c) Resist block print: It is produced by first, the area, not supposed to be dyed is coated with resin or clay followed by the cloth's dyeing with a wide range of vibrant colors.

Variations of Block Printing in India

In India, there is more than just one type of block print form, which symbolizes the country's vast heritage and richness of culture. Also, India is one of the biggest manufacturers and exporters of hand-block printed fabric. Some of these print forms are:

    1. Ajarak: These textiles trace their source in the village of Dhamadka, Gujarat. It is a form of reversible prints and features geometric and floral patterns. The name Ajarak itself is derived from the Arabic word "azrak" for blue and indigo blue is also one of the highly used colors in this printing form. One of the key features of an Ajarak cloth is, it is printed on both sides.
    2. Bagh: This unique block printing style is named after its origin, I.e., Bagh village, Madhya Pradesh. It is practiced on handloom fabrics. It is usually performed on a white background.
    3. Dabi: This hand block print technique is used to create light-colored designs on a dark background. It originated in Rajasthan and has plants, flowers as its important core components.
    4. Batik: This block print style is identified by series of little dots; it is one of the favorites of the artisans owing to the wider artistic scope it provides to them while designing. It is a famous wax-resist dyeing technique.
    5. Kalamkari: This traditional style traces its origin in Andhra Pradesh and involves the coupling of hand paintings with block printing, printed on cotton fabric with a tamarind pen and ink extracted from plants and fruits. The Kalamkari print includes divine epics of Hindu Mythology like Mahabharata and Ramayana and motifs like peacock, flower, and paisley with the use of earthy colors.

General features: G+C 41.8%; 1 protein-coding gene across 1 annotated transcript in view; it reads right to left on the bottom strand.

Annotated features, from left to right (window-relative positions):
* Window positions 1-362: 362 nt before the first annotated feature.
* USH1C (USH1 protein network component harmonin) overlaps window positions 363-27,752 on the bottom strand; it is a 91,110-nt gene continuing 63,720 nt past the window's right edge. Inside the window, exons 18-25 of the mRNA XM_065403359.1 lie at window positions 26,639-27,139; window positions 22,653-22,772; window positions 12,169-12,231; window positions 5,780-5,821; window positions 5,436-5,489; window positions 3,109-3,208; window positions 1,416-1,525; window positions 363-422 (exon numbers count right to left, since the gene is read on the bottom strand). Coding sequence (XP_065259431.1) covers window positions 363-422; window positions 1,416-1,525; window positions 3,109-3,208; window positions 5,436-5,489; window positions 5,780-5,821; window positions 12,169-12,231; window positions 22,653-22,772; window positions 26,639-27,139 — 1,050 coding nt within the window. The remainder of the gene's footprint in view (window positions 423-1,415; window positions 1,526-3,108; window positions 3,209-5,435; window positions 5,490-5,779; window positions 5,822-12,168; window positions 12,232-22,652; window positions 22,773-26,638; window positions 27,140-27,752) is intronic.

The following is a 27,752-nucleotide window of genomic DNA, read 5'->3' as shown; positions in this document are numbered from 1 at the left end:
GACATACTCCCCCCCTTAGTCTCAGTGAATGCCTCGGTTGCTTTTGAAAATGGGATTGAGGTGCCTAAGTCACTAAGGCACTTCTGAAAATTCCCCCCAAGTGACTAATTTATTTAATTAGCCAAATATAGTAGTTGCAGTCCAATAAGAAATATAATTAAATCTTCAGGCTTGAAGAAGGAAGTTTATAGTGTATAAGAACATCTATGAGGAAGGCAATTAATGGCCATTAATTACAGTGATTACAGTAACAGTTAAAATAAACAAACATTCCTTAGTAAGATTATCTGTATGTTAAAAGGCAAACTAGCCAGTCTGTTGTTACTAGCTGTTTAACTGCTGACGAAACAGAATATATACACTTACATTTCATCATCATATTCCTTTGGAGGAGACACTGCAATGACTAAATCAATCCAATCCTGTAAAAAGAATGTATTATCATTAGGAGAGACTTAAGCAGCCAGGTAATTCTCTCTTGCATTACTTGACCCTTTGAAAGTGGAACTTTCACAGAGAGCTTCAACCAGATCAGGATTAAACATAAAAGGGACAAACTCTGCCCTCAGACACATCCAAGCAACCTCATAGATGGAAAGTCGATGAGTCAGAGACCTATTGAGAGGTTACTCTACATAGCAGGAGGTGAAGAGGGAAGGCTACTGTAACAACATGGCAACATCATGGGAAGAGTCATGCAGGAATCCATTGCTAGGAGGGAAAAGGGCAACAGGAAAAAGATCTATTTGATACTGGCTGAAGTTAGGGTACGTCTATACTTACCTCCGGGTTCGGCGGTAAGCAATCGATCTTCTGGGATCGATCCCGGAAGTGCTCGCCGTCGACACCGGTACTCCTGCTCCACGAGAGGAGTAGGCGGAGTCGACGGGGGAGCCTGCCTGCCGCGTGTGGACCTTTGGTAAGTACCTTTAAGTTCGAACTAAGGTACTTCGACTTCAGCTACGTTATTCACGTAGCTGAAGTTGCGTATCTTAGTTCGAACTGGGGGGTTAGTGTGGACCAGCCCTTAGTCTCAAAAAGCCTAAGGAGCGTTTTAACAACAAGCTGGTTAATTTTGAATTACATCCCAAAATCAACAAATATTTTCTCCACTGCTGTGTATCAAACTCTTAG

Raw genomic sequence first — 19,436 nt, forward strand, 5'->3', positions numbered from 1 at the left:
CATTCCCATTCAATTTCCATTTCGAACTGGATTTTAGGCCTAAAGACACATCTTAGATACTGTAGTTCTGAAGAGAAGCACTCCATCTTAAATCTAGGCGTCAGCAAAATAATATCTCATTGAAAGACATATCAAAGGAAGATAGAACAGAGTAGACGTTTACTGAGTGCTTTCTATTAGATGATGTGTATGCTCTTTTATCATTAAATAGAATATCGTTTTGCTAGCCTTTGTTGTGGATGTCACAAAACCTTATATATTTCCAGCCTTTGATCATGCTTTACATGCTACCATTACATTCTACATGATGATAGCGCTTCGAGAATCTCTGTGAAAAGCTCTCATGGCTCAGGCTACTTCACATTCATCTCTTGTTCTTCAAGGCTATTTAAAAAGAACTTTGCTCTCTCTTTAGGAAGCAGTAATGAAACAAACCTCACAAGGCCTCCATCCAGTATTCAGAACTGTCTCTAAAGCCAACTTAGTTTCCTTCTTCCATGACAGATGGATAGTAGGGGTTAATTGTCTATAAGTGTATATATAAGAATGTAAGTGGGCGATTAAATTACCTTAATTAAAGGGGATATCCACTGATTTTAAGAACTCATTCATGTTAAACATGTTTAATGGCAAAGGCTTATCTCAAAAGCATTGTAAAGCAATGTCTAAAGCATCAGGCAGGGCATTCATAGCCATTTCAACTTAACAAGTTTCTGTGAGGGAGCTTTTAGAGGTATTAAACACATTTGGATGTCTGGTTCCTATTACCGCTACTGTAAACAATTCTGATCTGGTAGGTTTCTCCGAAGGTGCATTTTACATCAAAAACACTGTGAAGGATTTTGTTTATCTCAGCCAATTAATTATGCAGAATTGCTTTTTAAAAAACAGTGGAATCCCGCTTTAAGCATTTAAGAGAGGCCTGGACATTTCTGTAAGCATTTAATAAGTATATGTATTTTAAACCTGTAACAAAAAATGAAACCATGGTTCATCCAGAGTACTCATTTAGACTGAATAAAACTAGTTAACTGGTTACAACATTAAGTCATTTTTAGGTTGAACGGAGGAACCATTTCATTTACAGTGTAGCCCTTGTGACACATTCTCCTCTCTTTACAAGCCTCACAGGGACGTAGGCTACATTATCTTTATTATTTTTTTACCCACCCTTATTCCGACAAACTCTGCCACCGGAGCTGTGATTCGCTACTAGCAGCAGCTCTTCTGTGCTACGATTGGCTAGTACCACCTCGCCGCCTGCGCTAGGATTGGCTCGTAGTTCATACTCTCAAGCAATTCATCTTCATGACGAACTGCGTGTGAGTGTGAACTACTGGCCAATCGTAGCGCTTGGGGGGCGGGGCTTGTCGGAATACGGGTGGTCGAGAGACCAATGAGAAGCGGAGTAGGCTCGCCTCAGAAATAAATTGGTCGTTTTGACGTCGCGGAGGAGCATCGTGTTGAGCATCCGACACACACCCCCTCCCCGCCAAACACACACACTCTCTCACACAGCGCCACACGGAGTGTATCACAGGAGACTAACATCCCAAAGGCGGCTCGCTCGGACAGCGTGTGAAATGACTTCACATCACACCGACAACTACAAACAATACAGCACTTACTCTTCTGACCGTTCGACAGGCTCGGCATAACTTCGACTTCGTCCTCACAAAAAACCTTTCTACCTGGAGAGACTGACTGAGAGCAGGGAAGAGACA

6. Sanganer: This famous block print of Jaipur is famous for its pure white background. Its designs include intricate details like mangoes, petals, buds, and sometimes jhumkas, making this print a treat. The geometric motifs are also included, with the outlines printed delicately first, and then the colors are filled in.
    7. Bagru: It is one of the most famous block print styles from the state of the royals, Rajasthan. Its printing is long and tedious with the "Chhipa," or the person performing the job of printing is super perfect in the skill and has required patience. The designs range from floral to intertwined lines or 'jaal' while colors range from alizarine red to bright yellow produced on coarse creamy or yellow base fabric.

What makes the hand block prints stand out?

In these times, when fast is the new trend, this technique of hand block prints has not just managed to retain its space but has reached onto far miles, crossing the barriers of geographical borders. Despite the advent of machines, the star factor which makes block prints stand out is their simplicity and interconnectedness with nature. Besides, those little imperfections make them stand out as unique and exotic.

Hand block printing has been adorned and cherished as the symbol of royalty since the Mughals era, and it continues to remain close to the hearts of people. Today, these precious, highly intricately crafted wooden printing blocks continue to print one-of-a-kind masterpieces every day, which not just are alluring to the people of the nation but even to the global fashion industry as apart from the traditional ways of dressings, designers are full-on experimenting with block print designs on casual wear like jeans, dresses, etc., to give them a more glorifying look.